Yesterday, Microsoft announced plans to enter the PC market by designing and manufacturing at least two models of a new product called Surface.Make no mistake: these are PCs, not just “tablets.”
Microsoft does not draw the distinction between PCs and tablets as Apple and other vendors have, and both editions will include fold-out keyboards, making them usable as notebooks. The second version — Surface For Windows 8 Pro, which will ship in late 2012 or early 2013 — will run legacy Windows apps and will be pitched to businesses and professional users as a MacBook Air or Ultrabook competitor.
This is a huge move for Microsoft, and a historic reversal of the company’s traditional Windows strategy, which is to sell relatively low-priced software very broadly, while spending a minimum on direct sales. That business model is great for Microsoft because once it covers its cost of development for a particular software release, each incremental sale is highly profitable. This is how Microsoft has been able to maintain operating margins of 70% or higher on Windows for decades.
But most of the growth in personal computers over the next five years will be in portable computers — tablets and notebooks. (See chart.) Right now, the only successful tablet is the iPad, and it’s eating into sales of traditional laptop PCs. Microsoft believes that Windows 8 will only be successful with high-quality hardware that combines the functions of both a tablet and a notebook, and it does not trust its PC manufacturers to do the job.
So is Microsoft in this for the long haul?
Looking at the company’s history, Microsoft builds hardware for one of two reasons:
- To enter a new market where it sees opportunity, and/or a possible threat to Windows PCs. This was the impetus behind the Xbox — Sony and others had built highly profitable game consoles, and were making noises about the console replacing the personal computer for consumers. Microsoft invested billions to build out this business and has become the market leader. It now earns profits on the Xbox, although it’s still about $4 billion in the hole over the life of the product. The Zune portable media player and short-lived Kin social networking phone fit the same category, although both were dismal failures.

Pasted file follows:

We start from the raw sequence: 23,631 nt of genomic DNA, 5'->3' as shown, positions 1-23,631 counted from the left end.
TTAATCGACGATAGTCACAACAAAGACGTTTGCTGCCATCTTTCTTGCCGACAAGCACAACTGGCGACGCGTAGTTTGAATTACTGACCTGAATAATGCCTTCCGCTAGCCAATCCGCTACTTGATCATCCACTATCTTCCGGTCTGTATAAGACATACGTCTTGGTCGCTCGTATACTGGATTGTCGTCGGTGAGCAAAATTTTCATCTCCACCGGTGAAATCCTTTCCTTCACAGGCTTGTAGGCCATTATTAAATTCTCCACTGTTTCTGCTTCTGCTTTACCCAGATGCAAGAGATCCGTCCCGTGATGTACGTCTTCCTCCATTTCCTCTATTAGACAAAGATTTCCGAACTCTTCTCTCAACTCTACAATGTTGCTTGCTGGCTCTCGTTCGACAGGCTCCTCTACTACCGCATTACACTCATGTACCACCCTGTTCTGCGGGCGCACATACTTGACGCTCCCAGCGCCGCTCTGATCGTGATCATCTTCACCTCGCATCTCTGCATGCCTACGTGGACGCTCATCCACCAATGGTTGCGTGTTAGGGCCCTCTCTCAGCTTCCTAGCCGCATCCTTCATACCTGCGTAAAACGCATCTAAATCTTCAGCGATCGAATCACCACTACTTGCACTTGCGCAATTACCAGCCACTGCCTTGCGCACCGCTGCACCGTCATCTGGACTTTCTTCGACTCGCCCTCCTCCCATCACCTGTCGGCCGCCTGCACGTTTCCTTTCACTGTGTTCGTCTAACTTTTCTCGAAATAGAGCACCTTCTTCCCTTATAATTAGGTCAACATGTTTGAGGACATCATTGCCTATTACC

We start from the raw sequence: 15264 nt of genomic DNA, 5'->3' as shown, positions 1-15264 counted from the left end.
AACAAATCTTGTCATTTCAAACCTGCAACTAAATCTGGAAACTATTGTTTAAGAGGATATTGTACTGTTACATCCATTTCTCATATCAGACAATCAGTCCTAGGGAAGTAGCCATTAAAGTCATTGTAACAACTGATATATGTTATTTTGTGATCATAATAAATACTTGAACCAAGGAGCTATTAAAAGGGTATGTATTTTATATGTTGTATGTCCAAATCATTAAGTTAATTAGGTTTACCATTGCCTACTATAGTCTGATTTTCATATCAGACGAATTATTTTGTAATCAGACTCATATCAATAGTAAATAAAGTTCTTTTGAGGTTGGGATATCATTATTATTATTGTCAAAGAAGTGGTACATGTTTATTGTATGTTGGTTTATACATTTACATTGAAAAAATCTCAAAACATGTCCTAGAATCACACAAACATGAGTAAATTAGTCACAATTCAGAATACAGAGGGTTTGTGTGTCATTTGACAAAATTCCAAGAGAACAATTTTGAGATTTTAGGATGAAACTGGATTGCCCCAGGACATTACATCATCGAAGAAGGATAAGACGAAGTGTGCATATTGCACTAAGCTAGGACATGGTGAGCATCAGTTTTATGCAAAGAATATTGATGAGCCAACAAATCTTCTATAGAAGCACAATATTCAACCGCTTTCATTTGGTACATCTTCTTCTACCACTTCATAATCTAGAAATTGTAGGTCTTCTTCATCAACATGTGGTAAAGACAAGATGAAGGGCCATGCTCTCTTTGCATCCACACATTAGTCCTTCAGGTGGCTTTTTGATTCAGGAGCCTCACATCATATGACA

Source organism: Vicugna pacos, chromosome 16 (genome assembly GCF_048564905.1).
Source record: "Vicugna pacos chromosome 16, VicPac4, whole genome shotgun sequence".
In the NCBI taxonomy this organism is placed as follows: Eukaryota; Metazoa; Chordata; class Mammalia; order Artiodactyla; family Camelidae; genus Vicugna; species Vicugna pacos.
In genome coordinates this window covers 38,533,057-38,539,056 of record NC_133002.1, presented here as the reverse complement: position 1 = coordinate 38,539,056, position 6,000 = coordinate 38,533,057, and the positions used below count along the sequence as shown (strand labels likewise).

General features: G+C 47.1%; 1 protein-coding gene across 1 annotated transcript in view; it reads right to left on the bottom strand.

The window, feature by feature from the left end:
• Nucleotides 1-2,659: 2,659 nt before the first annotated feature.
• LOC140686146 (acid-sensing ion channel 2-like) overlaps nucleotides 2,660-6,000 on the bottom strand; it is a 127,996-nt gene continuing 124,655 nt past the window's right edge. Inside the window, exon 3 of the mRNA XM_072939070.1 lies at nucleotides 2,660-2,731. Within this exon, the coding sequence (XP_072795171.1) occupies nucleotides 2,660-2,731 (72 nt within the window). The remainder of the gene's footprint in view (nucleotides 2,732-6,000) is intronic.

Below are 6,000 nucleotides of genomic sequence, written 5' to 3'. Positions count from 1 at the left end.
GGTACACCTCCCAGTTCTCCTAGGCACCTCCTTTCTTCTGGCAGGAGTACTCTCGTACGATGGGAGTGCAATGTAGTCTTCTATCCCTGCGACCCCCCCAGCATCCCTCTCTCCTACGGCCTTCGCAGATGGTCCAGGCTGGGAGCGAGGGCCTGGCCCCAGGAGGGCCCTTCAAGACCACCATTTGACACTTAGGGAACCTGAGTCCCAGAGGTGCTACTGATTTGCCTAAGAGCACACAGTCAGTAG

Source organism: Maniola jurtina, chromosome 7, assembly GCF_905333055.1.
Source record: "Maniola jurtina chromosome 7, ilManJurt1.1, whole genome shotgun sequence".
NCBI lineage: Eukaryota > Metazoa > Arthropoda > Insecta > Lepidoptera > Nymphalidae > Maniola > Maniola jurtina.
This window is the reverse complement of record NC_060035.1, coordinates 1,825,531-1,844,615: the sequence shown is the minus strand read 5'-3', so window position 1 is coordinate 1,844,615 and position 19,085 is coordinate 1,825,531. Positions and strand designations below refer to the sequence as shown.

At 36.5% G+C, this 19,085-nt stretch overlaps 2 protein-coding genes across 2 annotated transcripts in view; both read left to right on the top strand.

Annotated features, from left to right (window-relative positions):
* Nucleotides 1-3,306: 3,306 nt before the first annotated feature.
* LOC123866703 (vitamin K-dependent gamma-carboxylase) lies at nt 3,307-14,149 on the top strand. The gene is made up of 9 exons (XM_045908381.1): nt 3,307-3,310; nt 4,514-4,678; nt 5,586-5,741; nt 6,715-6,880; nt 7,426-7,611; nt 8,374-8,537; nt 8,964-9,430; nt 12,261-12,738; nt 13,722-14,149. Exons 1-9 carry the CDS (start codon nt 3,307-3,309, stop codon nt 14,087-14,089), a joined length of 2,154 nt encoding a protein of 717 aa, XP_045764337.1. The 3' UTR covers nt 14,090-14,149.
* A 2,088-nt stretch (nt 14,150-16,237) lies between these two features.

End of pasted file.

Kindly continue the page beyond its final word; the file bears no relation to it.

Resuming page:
- To drive a particular use case for Windows PCs. This was the impetus behind Microsoft’s first entry into the hardware market, when it started shipping mice in 1983. (!) In that case, Microsoft wanted to encourage a shift away from the character-based MS-DOS operating system that had been its main success thus far, and toward the graphic operating system, Windows, that represented its future. Mice (and keyboards) became a small but consistently profitable business, and Microsoft maintains it to this day. Another example is Microsoft’s brief foray into Wi-Fi routers in 2002 — Microsoft believed that third-party Wi-Fi routers were too complicated to set up, which was hampering a key use case for Windows XP. Microsoft exited this business in 2004 as manufacturers like Cisco (which bought Linksys) improved ease of use.
Surface is an example of the second scenario. Here’s the evidence:
- Microsoft says it will sell Surface at “competitive” prices to other Windows PC manufacturers. Microsoft is not making a play to grab market share by undercutting competitors (which it could easily do because it doesn’t have to pay $70 to $150 per copy of Windows). This is the only way Surface makes business sense for Microsoft — it has to maintain the price of Windows on its own hardware, or every Surface sale would essentially “steal” revenue from its its biggest and most profitable product.
- Microsoft has said repeatedly that it does not view tablets as a new market that must be conquered. It views tablets as a new type of PC, and believes that those PCs should run Windows. It has designed Windows 8 and Windows RT specifically for that purpose, and is emphasising hybrids as the main selling point versus the iPad.
Surface could become a nice profitable business that Microsoft maintains for many years, just like keyboards and mice.
But the primary goal is to spur other PC makers to build the kind of hardware necessary for Windows 8 and its successors to be a hit. That’s the only way Windows will keep selling hundreds of millions of units per year, and keep contributing more than $20 billion a year in revenue to Microsoft.
In other words, Microsoft is getting into hardware again because it has to. Not because it wants to.
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